If you are out back of the Target store, make sure your munchkin doesn’t get assassinated by some stumblebum living in the Dempsey Dumpster at the other end of the parking lot. Sit in the car and read your book. Or, put down the nook and hit with the kid. If you can’t hit with them, because you don’t play tennis, bring a baseball glove. They hit, you catch and throw.13-3b

And let them listen to the music they like. It grooves their moves. If the only thing they’ve got is a boombox, make them turn it to low. If they won’t turn it to low, and you forgot to bring your earplugs, don’t worry_they sell them inside.


The Best Walls For Tennis Practice

14-8bIn one of the most mind-boggling famous-fumbles ever, the American education system (elementary, secondary and college) forgot to put in walls.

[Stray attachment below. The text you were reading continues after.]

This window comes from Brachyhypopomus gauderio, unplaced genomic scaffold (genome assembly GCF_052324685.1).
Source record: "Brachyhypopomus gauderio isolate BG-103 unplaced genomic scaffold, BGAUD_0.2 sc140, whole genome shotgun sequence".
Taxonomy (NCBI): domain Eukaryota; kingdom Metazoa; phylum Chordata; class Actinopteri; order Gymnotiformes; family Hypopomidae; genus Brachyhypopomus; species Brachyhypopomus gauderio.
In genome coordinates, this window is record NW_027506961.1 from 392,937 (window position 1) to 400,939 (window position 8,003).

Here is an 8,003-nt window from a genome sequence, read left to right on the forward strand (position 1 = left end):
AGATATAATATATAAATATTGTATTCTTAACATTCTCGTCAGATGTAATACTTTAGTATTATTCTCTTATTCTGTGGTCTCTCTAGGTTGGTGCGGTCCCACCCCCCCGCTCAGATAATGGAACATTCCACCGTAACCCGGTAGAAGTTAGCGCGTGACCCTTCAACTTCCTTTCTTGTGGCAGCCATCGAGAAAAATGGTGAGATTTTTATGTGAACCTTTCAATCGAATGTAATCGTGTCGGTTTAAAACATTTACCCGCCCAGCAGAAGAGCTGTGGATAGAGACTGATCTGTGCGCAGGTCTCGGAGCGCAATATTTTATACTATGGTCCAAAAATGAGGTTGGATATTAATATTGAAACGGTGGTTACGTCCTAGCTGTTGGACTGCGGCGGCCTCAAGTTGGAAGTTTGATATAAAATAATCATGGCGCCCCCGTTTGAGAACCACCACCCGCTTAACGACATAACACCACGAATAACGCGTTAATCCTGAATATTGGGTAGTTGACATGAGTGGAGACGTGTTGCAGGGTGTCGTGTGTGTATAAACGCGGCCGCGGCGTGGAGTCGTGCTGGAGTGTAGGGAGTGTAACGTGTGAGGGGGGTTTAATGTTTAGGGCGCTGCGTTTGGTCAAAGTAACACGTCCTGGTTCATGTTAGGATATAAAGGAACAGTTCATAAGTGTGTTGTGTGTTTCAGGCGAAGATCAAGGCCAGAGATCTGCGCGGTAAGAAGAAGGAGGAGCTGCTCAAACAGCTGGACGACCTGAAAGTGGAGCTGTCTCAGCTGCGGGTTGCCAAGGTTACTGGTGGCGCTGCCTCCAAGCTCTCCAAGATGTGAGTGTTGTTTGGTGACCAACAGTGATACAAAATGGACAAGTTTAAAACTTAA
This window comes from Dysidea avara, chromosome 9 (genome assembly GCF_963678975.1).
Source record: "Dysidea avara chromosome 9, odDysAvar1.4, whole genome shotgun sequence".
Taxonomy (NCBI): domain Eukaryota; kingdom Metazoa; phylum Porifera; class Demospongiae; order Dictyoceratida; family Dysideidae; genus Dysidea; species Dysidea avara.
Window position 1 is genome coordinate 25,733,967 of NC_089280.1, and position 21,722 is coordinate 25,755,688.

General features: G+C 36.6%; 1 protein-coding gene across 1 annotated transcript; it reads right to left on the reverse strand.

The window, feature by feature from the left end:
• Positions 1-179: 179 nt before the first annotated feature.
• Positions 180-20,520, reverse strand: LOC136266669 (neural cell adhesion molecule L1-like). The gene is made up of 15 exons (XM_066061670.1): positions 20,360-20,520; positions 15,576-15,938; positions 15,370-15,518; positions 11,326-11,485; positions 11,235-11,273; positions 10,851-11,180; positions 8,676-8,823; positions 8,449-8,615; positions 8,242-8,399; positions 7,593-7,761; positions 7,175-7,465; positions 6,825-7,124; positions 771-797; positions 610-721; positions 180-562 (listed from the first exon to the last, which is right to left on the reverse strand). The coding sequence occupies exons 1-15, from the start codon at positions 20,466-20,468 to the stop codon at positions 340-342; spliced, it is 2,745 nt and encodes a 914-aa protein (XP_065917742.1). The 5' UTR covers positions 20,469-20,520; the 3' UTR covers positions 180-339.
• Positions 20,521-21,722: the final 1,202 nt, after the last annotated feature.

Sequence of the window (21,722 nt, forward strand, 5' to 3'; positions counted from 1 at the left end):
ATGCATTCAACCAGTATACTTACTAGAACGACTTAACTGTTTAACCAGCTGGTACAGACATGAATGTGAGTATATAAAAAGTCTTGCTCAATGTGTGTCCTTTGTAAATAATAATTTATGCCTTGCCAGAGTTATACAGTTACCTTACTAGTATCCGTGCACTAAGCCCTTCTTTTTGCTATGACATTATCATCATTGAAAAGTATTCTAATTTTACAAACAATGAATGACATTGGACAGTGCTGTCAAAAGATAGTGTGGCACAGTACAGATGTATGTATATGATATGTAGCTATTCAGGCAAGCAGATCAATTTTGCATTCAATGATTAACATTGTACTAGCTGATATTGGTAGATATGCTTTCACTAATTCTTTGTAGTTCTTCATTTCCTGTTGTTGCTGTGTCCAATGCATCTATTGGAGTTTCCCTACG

Middle Schools got it right for some reason. Why? I have no idea. Some high schools put them in, but put them in on the tennis court, or the basketball court, so if somebody’s playing, you can’t practice. Middle Schools are your best bet.

14-1bIf you live in a temperate climate, you might want to do a search for handball walls. Include a zipcode or town name. Venice Beach in the LA area, for instance, has a great set of outdoor concrete walls for handball, as does Palo Alto’s Mitchell Park in the Bay Area up north.

Handball walls are fabulous for practicing tennis. You may have to beat up a few handball players, but that’s a small price to pay. Handball walls are gold. They have tall back-walls and two side-walls. If you hit crooked, who cares?

14-4bTennis clubs always have backboards. Sometimes their rebound surfaces are bright green wood or cushions attached to the fence. Other times they are portable and made of nylon netting with aluminum poles and wheels. Anything that gets you the reps is good. Without the reps, fergit it.